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NNPA Black Press Honors Black Leaders



At the 2015 NNPA Leadership Awards reception, Baltimore Mayor Stephanie Rawlings-Blake thanks the Black Press for its fair coverage of the Baltimore protests. (Roy Lewis/The Washington Informer)

At the 2015 NNPA Leadership Awards reception, Baltimore Mayor Stephanie Rawlings-Blake thanks the Black Press for its fair coverage of the Baltimore protests. (Roy Lewis/The Washington Informer)

By Jazelle Hunt
NNPA Washington Correspondent

WASHINGTON (NNPA) – At a reception during the 45th Congressional Black Caucus Foundation (CBCF) Annual Legislative Conference, the National Newspaper Publishers Association honored five Black luminaries with its Leadership Awards.

The awards are given to those who have demonstrated leadership in the Black community and support of the Black Press. Held at the Washington Marriott Marquis, which is partially Black-owned, the reception drew a large crowd of conference attendees and Black Press supporters.

Misty Copeland, Roland Martin, Congresswoman Donna F. Edwards (D-Md.), Rahiel Tesfamariam, and A. Shuanise Washington were the awardees for 2015, the NNPA’s 75th anniversary year. Denise Rolark Barnes, chair of the NNPA and publisher of The Washington Informer, along with Benjamin F. Chavis, Jr., president and CEO of the NNPA, emceed the event.

Roland Martin was recognized for his work in broadcast media and dedication to Black news, and was the first honoree of the night to address the audience.

“For folks who don’t know, I’ve actually run three Black papers. I’ve always made it clear that the first dollar I earned in media was from a Black newspaper. My first television dollar was from a company that was Black-owned,” he said. “When I’m sitting in the White House with the president, I’m sitting representing Black media, not mainstream media. I have never allowed White media to validate my skill set.”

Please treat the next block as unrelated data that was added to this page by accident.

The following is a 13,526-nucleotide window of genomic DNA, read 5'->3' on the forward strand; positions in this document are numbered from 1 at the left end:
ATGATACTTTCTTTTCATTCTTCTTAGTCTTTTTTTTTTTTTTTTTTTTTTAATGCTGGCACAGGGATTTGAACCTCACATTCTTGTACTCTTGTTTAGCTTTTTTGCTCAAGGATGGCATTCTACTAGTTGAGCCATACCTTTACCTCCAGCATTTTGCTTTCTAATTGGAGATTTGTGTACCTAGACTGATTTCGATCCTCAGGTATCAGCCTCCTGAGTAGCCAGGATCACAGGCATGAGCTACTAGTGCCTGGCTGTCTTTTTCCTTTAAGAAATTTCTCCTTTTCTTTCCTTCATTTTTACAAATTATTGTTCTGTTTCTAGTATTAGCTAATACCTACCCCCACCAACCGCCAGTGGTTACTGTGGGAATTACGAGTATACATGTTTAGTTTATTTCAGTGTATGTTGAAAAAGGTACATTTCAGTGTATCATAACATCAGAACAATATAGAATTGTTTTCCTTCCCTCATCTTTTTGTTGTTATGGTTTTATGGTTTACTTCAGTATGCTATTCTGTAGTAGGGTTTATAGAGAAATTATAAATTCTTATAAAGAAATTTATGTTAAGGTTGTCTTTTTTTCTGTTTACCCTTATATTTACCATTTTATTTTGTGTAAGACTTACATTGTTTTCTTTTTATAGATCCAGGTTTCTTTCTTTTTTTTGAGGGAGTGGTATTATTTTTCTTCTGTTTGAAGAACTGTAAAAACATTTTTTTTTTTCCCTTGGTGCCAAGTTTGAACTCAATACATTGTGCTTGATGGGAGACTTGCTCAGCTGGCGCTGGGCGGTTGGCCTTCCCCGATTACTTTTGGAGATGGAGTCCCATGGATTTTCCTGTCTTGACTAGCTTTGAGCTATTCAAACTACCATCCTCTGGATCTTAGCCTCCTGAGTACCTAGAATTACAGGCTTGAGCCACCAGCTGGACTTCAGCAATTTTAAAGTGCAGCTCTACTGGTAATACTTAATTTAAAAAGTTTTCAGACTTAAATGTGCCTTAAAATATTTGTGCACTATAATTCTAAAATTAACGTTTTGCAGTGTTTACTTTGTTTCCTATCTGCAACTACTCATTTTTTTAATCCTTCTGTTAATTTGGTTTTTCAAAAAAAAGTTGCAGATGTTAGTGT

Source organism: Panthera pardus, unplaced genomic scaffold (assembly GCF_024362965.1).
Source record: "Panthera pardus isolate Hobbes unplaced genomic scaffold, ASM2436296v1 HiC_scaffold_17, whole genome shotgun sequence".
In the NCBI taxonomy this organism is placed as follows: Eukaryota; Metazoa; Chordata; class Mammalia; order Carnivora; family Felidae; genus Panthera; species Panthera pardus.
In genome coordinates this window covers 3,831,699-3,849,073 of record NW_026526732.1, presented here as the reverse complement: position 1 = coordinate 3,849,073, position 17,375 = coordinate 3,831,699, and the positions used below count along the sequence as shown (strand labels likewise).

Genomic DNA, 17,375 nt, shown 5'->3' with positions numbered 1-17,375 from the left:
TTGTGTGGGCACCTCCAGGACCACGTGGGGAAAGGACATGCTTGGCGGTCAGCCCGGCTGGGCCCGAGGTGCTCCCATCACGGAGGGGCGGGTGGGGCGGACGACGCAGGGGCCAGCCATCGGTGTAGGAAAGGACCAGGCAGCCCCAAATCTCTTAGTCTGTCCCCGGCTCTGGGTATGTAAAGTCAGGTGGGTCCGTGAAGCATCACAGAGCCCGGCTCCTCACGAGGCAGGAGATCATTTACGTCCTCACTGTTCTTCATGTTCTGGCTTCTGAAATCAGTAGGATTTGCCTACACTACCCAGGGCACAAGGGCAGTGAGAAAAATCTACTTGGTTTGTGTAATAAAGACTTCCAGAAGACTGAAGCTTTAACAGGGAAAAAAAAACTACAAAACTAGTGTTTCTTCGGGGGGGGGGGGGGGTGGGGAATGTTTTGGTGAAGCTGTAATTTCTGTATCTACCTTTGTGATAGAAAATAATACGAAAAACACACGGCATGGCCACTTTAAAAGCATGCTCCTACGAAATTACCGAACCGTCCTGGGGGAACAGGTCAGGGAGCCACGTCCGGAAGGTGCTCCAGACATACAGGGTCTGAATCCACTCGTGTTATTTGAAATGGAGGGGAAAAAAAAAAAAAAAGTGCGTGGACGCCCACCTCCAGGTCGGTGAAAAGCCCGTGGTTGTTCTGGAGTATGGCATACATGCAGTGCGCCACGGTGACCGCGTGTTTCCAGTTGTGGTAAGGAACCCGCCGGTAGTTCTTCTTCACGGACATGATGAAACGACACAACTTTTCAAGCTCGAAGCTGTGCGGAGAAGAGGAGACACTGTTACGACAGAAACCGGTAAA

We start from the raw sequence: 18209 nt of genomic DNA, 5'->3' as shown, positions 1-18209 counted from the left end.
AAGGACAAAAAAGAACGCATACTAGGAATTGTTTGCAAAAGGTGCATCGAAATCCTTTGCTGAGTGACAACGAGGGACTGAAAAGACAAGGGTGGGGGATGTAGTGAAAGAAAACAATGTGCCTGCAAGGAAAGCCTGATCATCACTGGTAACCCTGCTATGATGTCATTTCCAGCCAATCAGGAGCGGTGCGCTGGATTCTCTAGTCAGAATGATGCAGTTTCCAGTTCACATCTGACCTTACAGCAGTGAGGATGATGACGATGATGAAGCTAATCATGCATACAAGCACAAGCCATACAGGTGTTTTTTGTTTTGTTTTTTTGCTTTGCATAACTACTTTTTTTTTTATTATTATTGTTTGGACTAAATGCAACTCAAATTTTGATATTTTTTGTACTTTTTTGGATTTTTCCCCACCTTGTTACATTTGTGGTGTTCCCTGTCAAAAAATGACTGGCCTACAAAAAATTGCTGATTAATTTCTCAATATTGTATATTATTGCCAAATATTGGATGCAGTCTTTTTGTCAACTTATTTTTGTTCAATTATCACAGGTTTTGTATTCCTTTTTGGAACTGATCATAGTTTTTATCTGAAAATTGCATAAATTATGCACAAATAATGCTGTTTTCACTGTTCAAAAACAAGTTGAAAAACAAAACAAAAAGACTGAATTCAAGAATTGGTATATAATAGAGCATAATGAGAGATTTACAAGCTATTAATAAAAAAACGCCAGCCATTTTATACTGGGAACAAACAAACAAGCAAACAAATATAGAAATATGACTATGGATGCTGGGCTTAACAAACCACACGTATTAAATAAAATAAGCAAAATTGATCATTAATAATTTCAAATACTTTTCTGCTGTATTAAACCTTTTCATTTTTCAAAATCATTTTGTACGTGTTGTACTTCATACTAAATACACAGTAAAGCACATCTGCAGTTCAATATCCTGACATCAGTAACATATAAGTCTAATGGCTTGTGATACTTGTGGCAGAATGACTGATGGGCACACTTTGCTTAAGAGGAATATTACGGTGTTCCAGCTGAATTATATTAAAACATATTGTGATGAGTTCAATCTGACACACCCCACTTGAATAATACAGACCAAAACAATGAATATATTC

Each of the honorees thanked the NNPA for its support and its dedication to keeping Black communities empowered and informed.

“When I came into Congress, I said we were going to do something different. I said that we were going to make our paper of record our Black newspapers,” said Congresswoman Edwards. “When we reach out in my office…we reach out to our papers of record. When I decided I was going to embark on this journey to the U.S. Senate, our paper of record on that decision was The Afro and The Washington Informer.”

Rahiel Tesfamariam, writer, activist, speaker, and founder of digital media platform, Urban Cusp, spoke on the Black press’ role in social justice movements.

“The Black Press is a tool of liberation, is it not?” she asked the audience after accepting her award. “Before I sit down, I want to ensure that we understand the power that we hold as Black press. Because at the end of the day, the power of words is the power of life and death, and that is the power of the Black Press.”

A. Shuanise Washington, president and CEO of the CBCF Inc., and Misty Copeland were unable to attend the reception. CBCF vice president of communications and marketing, Shrita Sterlin-Hernandez accepted the award on Washington’s behalf, and Copeland sent her gratitude via video.

Several notables were also in attendance, including Congressmen Al Green (D-Texas) and Bobby Scott (D-Va.); Newport News, Va. Mayor McKinley Price; Sir Hillary McDonald Beckles, vice-chancellor of the University of the West Indies in Jamaica; Diane Watson, former U.S. ambassador and former Congressional representative, and many more. Melanie Campbell, president and CEO of the National Coalition on Black Civic Participation, and Baltimore Mayor Stephanie Rawlings-Blake were also present and took a few moments to address and thank the crowd.

“I am here really to echo the comments that Roland [Martin] made, and to thank Black media for how you treated Baltimore during the unrest,” Rawlings-Blake said. “I can say that Black media was particularly supportive in so many ways to make sure that…the riots wasn’t the whole story of Baltimore. Thank you for making sure the whole story continues to be told in our communities.”


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